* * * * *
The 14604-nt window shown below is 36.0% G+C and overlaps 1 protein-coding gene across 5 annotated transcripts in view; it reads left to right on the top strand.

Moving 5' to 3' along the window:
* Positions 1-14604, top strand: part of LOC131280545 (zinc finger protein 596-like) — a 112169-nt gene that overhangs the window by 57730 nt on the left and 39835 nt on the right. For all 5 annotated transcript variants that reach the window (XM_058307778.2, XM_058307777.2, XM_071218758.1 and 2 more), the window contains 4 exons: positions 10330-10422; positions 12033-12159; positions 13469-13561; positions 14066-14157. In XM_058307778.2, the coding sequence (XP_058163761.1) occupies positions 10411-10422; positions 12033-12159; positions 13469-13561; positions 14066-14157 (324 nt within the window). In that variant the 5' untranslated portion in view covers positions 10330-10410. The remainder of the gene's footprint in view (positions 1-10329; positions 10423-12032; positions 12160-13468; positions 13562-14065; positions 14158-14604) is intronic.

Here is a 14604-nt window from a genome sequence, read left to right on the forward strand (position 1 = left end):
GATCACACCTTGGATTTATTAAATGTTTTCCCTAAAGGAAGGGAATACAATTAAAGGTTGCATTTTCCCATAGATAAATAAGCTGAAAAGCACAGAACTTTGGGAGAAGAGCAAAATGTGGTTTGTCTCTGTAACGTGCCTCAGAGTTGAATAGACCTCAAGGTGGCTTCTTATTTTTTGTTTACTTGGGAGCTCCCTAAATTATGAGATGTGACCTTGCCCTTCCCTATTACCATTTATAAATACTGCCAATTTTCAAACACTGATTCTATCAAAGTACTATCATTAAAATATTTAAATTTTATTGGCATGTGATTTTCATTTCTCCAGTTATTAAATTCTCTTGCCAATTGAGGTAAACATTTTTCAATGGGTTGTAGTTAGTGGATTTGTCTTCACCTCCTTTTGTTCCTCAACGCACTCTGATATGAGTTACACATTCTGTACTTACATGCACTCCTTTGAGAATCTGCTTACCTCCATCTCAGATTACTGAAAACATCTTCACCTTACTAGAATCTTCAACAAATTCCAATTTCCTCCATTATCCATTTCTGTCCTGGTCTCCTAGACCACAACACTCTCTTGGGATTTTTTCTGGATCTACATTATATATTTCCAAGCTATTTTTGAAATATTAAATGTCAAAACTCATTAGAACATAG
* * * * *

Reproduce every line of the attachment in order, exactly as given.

The 14604-nt window shown below is 36.0% G+C and overlaps 1 protein-coding gene across 5 annotated transcripts in view; it reads left to right on the top strand.

Moving 5' to 3' along the window:
* Positions 1-14604, top strand: part of LOC131280545 (zinc finger protein 596-like) — a 112169-nt gene that overhangs the window by 57730 nt on the left and 39835 nt on the right. For all 5 annotated transcript variants that reach the window (XM_058307778.2, XM_058307777.2, XM_071218758.1 and 2 more), the window contains 4 exons: positions 10330-10422; positions 12033-12159; positions 13469-13561; positions 14066-14157. In XM_058307778.2, the coding sequence (XP_058163761.1) occupies positions 10411-10422; positions 12033-12159; positions 13469-13561; positions 14066-14157 (324 nt within the window). In that variant the 5' untranslated portion in view covers positions 10330-10410. The remainder of the gene's footprint in view (positions 1-10329; positions 10423-12032; positions 12160-13468; positions 13562-14065; positions 14158-14604) is intronic.

Here is a 14604-nt window from a genome sequence, read left to right on the forward strand (position 1 = left end):
GATCACACCTTGGATTTATTAAATGTTTTCCCTAAAGGAAGGGAATACAATTAAAGGTTGCATTTTCCCATAGATAAATAAGCTGAAAAGCACAGAACTTTGGGAGAAGAGCAAAATGTGGTTTGTCTCTGTAACGTGCCTCAGAGTTGAATAGACCTCAAGGTGGCTTCTTATTTTTTGTTTACTTGGGAGCTCCCTAAATTATGAGATGTGACCTTGCCCTTCCCTATTACCATTTATAAATACTGCCAATTTTCAAACACTGATTCTATCAAAGTACTATCATTAAAATATTTAAATTTTATTGGCATGTGATTTTCATTTCTCCAGTTATTAAATTCTCTTGCCAATTGAGGTAAACATTTTTCAATGGGTTGTAGTTAGTGGATTTGTCTTCACCTCCTTTTGTTCCTCAACGCACTCTGATATGAGTTACACATTCTGTACTTACATGCACTCCTTTGAGAATCTGCTTACCTCCATCTCAGATTACTGAAAACATCTTCACCTTACTAGAATCTTCAACAAATTCCAATTTCCTCCATTATCCATTTCTGTCCTGGTCTCCTAGACCACAACACTCTCTTGGGATTTTTTCTGGATCTACATTATATATTTCCAAGCTATTTTTGAAATATTAAATGTCAAAACTCATTAGAACATAG